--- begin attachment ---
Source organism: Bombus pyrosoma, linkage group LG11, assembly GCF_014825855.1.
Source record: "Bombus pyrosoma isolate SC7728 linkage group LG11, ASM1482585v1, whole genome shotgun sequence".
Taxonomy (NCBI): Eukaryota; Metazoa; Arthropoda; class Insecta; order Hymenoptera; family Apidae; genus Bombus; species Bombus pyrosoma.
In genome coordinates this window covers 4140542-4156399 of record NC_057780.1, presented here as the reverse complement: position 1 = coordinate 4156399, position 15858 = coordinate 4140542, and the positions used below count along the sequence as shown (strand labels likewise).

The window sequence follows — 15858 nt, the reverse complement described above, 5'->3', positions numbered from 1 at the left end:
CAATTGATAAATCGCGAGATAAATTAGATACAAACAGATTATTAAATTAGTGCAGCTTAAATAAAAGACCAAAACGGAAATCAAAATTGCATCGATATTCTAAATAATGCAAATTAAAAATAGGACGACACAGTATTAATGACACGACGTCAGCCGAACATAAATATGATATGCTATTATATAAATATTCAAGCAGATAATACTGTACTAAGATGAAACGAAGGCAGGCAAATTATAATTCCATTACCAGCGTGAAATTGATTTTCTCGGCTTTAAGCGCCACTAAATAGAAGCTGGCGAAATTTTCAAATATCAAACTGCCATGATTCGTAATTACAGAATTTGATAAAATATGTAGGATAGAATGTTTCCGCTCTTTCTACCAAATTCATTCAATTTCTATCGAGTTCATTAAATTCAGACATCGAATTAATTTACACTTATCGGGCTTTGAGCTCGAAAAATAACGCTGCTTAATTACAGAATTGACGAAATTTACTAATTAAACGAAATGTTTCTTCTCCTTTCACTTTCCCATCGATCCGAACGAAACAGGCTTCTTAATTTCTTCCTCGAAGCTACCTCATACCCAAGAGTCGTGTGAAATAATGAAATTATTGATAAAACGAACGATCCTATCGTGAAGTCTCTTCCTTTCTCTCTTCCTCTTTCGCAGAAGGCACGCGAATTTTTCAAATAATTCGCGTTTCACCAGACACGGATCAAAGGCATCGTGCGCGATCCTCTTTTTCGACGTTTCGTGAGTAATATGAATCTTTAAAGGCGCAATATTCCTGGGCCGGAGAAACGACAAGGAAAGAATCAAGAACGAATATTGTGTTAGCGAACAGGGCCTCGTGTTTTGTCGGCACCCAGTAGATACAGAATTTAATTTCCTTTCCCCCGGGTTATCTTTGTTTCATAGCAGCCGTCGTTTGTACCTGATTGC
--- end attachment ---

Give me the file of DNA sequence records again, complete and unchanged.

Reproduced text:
Source organism: Bombus pyrosoma, linkage group LG11, assembly GCF_014825855.1.
Source record: "Bombus pyrosoma isolate SC7728 linkage group LG11, ASM1482585v1, whole genome shotgun sequence".
Taxonomy (NCBI): Eukaryota; Metazoa; Arthropoda; class Insecta; order Hymenoptera; family Apidae; genus Bombus; species Bombus pyrosoma.
In genome coordinates this window covers 4140542-4156399 of record NC_057780.1, presented here as the reverse complement: position 1 = coordinate 4156399, position 15858 = coordinate 4140542, and the positions used below count along the sequence as shown (strand labels likewise).

The window sequence follows — 15858 nt, the reverse complement described above, 5'->3', positions numbered from 1 at the left end:
CAATTGATAAATCGCGAGATAAATTAGATACAAACAGATTATTAAATTAGTGCAGCTTAAATAAAAGACCAAAACGGAAATCAAAATTGCATCGATATTCTAAATAATGCAAATTAAAAATAGGACGACACAGTATTAATGACACGACGTCAGCCGAACATAAATATGATATGCTATTATATAAATATTCAAGCAGATAATACTGTACTAAGATGAAACGAAGGCAGGCAAATTATAATTCCATTACCAGCGTGAAATTGATTTTCTCGGCTTTAAGCGCCACTAAATAGAAGCTGGCGAAATTTTCAAATATCAAACTGCCATGATTCGTAATTACAGAATTTGATAAAATATGTAGGATAGAATGTTTCCGCTCTTTCTACCAAATTCATTCAATTTCTATCGAGTTCATTAAATTCAGACATCGAATTAATTTACACTTATCGGGCTTTGAGCTCGAAAAATAACGCTGCTTAATTACAGAATTGACGAAATTTACTAATTAAACGAAATGTTTCTTCTCCTTTCACTTTCCCATCGATCCGAACGAAACAGGCTTCTTAATTTCTTCCTCGAAGCTACCTCATACCCAAGAGTCGTGTGAAATAATGAAATTATTGATAAAACGAACGATCCTATCGTGAAGTCTCTTCCTTTCTCTCTTCCTCTTTCGCAGAAGGCACGCGAATTTTTCAAATAATTCGCGTTTCACCAGACACGGATCAAAGGCATCGTGCGCGATCCTCTTTTTCGACGTTTCGTGAGTAATATGAATCTTTAAAGGCGCAATATTCCTGGGCCGGAGAAACGACAAGGAAAGAATCAAGAACGAATATTGTGTTAGCGAACAGGGCCTCGTGTTTTGTCGGCACCCAGTAGATACAGAATTTAATTTCCTTTCCCCCGGGTTATCTTTGTTTCATAGCAGCCGTCGTTTGTACCTGATTGC